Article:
National symbols of the Republic of China

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This is the current list of the National Symbols of the Republic of China


Flag of the ROC (1928-present), Blue Sky, White Sun with 12 rays, and Wholly Red field.

The Flag of the Republic of China was adopted in 1928. The flag is also called Blue Sky, White Sun, and a Wholly Red Earth. This was first used when Sun Yat-sen used it as flag of his government-in-exile in Tokyo. After the ROC government was relocated to Taiwan, the ROC flag was no longer in use in the mainland, as the Communists established the People's Republic of China. However, the flag is still displayed in some museums and historical places in the mainland. As the ROC flag has a canton that is the flag of the Kuomintang Party of the Pan-Blue Coalition, supporters of the pro-independence Pan-Green Coalition do not use the ROC flag.

Due to the admission of the PRC in the International Olympic Committee, the ROC was barred to use the ROC National Flag in the Olympics, so the ROC government used a different flag for the Olympics. The Chinese Taipei flag is a white flag with a blue-white-red bordered Plum blossom that has the National Emblem in the upper middle and the Olympic symbol in the lower middle. The ROC (Chinese Taipei in the Olympics) still uses the Chinese Taipei flag.

National Emblem of the Republic of China

The National Emblem was adopted in 1947. The design is derived from the Blue Sky with a White Sun Flag, which is the flag of the Kuomintang. The emblem is similar to the emblem of the KMT, the only difference being the margin. As this also portrays KMT dominance in the ROC, many people want to change both the flag and the emblem to show a more democratic government.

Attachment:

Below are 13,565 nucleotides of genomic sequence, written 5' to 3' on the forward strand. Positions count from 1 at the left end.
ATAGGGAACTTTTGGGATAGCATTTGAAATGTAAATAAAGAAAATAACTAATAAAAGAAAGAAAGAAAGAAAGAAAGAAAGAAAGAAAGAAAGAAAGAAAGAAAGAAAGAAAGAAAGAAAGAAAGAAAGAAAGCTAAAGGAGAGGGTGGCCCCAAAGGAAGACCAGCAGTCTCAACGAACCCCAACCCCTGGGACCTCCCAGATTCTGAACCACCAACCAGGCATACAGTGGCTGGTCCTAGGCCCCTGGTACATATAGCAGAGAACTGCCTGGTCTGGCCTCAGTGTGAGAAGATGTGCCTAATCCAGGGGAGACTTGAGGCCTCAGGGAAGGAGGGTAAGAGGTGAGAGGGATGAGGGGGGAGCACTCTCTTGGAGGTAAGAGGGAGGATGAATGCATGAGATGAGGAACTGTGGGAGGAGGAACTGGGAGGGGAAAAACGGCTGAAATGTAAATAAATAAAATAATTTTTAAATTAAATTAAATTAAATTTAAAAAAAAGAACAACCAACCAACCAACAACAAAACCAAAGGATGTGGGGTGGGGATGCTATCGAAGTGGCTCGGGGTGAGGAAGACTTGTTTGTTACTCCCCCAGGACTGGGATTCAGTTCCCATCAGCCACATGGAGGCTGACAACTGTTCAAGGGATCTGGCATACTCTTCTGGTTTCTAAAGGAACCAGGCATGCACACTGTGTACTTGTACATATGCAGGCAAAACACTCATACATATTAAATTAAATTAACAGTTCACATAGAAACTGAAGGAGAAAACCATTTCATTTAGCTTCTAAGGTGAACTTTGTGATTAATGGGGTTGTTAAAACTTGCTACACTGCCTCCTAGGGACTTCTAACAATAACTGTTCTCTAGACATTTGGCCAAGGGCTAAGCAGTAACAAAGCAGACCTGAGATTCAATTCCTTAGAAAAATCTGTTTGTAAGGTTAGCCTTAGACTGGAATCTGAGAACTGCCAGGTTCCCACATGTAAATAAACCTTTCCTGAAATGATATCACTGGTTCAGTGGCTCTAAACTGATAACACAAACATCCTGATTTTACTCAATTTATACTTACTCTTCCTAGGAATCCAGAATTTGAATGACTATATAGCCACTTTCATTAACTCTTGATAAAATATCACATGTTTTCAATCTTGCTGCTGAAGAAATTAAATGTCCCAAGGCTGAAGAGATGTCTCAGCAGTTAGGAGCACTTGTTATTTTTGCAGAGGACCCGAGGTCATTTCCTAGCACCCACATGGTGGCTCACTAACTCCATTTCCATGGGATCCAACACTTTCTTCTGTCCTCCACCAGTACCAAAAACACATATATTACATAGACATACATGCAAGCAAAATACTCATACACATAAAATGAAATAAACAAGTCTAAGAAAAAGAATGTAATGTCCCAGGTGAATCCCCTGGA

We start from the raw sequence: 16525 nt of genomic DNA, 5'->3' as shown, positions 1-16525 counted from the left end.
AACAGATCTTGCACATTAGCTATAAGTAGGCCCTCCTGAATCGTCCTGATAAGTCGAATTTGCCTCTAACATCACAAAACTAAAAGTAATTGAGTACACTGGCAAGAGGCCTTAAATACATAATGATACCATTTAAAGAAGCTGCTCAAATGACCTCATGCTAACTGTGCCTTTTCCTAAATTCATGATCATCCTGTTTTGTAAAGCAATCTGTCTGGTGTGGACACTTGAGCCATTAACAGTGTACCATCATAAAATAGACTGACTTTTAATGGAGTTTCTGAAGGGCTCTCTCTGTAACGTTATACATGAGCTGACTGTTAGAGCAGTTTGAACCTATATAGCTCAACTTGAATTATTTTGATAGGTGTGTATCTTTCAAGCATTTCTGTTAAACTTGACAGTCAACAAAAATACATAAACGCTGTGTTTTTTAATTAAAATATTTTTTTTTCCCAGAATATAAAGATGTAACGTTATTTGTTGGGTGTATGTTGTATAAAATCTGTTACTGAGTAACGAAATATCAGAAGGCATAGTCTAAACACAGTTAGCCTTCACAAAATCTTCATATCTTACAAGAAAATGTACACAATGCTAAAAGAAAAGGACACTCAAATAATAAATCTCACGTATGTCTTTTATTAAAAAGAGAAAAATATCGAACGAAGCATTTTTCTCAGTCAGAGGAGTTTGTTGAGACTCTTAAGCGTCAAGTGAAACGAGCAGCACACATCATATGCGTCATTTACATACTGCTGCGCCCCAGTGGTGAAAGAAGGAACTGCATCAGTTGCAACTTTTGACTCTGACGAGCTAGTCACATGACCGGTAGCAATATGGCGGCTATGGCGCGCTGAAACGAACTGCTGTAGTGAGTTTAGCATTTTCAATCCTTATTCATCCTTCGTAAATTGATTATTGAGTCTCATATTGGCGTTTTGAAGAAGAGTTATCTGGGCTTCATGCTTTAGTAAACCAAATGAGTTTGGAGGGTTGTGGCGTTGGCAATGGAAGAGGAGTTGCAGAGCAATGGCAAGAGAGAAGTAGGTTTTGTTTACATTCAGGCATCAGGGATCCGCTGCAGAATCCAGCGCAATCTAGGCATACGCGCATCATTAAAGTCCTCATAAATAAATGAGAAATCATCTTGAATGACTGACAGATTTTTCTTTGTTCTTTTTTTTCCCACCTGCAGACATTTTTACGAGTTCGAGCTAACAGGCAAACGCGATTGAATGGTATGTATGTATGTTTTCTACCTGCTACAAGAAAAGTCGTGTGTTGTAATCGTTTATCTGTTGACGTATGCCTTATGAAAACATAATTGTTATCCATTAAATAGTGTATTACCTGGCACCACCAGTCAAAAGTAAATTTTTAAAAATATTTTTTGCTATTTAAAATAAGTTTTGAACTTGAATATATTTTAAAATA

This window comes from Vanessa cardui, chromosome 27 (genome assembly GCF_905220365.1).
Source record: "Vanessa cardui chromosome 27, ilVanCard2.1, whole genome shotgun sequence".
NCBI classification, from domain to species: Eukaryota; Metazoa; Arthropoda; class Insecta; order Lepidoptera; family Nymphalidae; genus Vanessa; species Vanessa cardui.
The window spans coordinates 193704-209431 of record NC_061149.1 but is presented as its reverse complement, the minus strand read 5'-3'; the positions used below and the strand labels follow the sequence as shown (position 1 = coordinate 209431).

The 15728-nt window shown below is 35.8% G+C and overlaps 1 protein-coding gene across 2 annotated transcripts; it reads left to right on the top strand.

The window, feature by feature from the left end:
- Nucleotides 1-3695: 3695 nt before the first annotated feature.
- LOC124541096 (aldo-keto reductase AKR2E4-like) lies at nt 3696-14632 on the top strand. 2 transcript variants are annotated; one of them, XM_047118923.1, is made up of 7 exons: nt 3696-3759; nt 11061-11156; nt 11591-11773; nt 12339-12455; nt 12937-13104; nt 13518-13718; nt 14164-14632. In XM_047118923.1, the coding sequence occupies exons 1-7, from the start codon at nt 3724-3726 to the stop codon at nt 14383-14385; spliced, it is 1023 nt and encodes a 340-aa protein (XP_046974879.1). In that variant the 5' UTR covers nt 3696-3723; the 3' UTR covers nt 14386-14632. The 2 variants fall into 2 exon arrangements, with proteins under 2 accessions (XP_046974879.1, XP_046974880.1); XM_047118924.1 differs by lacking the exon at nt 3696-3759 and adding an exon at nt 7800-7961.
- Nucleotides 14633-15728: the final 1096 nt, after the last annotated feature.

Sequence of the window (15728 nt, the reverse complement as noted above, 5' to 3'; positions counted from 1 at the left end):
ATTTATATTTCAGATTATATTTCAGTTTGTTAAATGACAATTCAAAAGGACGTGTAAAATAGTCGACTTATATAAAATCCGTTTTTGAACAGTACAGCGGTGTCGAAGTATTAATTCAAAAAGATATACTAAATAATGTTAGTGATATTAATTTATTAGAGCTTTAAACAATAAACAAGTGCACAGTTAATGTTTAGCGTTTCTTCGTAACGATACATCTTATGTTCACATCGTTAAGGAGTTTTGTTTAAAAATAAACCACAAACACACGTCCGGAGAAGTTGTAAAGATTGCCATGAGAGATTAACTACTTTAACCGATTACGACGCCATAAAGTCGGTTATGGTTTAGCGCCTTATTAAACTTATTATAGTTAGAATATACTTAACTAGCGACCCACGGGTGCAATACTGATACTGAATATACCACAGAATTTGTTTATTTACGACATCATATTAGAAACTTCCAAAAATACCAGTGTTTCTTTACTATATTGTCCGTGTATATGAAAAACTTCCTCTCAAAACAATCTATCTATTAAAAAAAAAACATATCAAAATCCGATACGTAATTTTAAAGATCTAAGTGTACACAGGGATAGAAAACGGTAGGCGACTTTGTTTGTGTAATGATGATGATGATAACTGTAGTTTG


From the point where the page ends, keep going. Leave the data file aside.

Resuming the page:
National Anthem of the Republic of China (Sheet Music)

The National Anthem was adopted in 1937 (de facto), and in 1943 (de jure). The anthem is also known as the San Min-chui (the Three Principles of the People). It was derived from Sun Yat-sen's speech on the inaugural ceremony of the Whampoa Military Academy. It discuuses how the nation can achieve stability through the Three Principles.

National Flag Anthem (Sheet Music)

The National Flag Anthem was adopted in 1937. The Flag Anthem is also called the National Banner Song. The flag anthem is sung when the National Flag is raised. Because the ROC is barred from using both the ROC flag and anthem in the Olympics, the National Flag Anthem is used in place of the anthem. The National Flag was heard for the first time in the Olympics when the ROC (Chinese Taipei) won a gold medal in the 2004 Summer Olympics.

An example of a plum blossom

The National Flower was officially designated as the plum blossom by the Executive Yuan of the Republic of China on July 21, 1964.[1] The plum blossom, known as the meihua (Chinese: 梅花; pinyin: méihuā), is symbol for resilience and perseverance in the face of adversity, because plum blossoms often bloom most vibrantly even amidst the harsh winter snow.[2][3] The triple grouping of stamens represents Dr. Sun Yat-sen's Three Principles of the People, while the five petals symbolize the five branches of the government: Executive Yuan, Legislative Yuan, Judicial Yuan, Examination Yuan and Control Yuan.[1][3]

Sun Yat-sen, the Father of the Nation.

Sun Yat-sen (1866-1925) became the first president of the ROC in 1912, and proposed the Three Principles of the People and the Four-Stage Theory of the Republic of China, which served as the foundation of the Northern Expedition. He is highly honored in both the ROC and the PRC, as in the ROC, presidents take oath in front of Dr. Sun's portrait, and Dr. Sun's portrait is displayed during National Day Celebrations, and in the PRC, his portrait is also displayed during the flag-raising on National Day.

A calendar that commemorates the first year of the Republic as well as the election of Sun Yat-sen as the provisional President.

The year 1911 (the year of the Xinhai Revolution is the beginning of the Mingo calendar. The calendar is patterned with the style wherein once a new government is inaugurated in China, the year goes back to one (1). The year 2011 is Minguo year 100. It is still in current use of the ROC government, but many legislators want to abolish the dating system.